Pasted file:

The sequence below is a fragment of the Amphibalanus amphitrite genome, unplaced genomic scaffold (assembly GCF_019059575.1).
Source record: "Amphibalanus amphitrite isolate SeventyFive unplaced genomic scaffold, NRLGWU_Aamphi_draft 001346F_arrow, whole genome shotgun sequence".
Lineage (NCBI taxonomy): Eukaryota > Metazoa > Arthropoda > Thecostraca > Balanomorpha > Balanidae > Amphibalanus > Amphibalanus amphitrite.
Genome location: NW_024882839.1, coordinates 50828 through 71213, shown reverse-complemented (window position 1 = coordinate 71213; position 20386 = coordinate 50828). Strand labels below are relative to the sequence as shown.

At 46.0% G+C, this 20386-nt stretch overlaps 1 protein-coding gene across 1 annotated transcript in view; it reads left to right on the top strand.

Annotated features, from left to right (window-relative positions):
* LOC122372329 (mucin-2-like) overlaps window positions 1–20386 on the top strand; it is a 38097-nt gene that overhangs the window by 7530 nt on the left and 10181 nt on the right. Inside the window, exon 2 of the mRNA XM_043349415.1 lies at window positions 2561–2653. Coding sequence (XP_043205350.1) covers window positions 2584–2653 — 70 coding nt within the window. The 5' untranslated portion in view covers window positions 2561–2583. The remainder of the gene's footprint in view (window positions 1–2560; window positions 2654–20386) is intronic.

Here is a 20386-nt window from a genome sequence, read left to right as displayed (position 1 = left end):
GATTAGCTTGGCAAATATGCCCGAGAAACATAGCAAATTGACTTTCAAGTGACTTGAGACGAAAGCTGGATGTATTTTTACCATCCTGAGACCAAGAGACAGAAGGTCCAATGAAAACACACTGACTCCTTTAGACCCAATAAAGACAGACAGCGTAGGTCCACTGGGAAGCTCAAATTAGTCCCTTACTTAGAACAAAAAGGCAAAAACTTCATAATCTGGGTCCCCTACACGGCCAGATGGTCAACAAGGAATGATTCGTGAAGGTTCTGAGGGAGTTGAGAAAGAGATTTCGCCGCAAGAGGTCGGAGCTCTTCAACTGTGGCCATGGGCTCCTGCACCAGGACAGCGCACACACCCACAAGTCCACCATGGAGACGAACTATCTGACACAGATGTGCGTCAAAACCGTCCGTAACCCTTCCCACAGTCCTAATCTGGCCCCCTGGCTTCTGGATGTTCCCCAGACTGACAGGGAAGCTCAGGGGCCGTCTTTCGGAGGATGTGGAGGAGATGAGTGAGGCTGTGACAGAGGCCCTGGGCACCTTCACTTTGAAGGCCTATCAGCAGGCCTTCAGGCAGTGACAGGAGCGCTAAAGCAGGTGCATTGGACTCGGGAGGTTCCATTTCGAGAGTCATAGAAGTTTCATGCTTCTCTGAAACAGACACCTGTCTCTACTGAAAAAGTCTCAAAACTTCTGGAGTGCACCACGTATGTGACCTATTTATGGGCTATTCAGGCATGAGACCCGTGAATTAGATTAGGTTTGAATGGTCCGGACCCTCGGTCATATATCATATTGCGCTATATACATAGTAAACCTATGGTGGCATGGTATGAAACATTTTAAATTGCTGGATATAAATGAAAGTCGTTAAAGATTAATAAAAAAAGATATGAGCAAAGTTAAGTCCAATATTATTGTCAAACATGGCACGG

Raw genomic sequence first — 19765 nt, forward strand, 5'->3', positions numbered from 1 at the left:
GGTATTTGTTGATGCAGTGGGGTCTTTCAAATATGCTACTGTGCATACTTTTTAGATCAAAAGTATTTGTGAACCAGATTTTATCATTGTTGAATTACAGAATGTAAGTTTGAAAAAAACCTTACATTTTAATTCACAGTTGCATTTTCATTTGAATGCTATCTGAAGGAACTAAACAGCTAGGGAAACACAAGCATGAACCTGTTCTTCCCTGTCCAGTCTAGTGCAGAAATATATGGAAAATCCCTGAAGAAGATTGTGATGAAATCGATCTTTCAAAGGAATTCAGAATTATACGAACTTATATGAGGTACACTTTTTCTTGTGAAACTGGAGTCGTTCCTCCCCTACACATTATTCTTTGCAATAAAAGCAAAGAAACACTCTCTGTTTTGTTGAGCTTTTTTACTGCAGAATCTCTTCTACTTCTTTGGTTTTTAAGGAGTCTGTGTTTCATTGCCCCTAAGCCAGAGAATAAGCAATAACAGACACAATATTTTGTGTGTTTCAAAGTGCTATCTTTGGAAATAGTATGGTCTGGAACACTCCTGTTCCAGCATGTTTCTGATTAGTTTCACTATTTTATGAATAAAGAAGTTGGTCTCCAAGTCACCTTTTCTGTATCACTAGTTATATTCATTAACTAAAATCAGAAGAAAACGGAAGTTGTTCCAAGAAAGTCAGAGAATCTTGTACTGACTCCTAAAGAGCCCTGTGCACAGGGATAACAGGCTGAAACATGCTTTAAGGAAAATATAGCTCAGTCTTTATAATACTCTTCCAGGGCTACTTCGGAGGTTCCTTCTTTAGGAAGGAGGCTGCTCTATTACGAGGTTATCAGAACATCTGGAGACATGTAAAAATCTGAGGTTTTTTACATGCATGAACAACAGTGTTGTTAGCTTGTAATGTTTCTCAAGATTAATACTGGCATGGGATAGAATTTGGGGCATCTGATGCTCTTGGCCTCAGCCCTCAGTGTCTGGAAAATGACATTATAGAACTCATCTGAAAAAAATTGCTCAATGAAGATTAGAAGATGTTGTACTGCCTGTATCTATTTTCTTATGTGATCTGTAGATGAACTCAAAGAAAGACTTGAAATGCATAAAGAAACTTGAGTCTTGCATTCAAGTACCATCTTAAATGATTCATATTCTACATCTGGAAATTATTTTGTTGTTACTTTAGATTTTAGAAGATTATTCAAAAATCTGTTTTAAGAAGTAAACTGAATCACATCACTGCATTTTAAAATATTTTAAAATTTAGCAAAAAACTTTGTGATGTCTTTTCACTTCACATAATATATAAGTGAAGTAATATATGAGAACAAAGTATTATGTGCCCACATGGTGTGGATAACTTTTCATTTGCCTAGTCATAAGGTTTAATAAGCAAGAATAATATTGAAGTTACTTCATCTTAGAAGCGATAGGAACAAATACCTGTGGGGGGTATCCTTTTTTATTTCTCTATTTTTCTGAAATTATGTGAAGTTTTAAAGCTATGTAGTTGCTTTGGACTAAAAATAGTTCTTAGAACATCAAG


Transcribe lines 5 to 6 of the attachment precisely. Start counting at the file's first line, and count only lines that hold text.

At 46.0% G+C, this 20386-nt stretch overlaps 1 protein-coding gene across 1 annotated transcript in view; it reads left to right on the top strand.

Annotated features, from left to right (window-relative positions):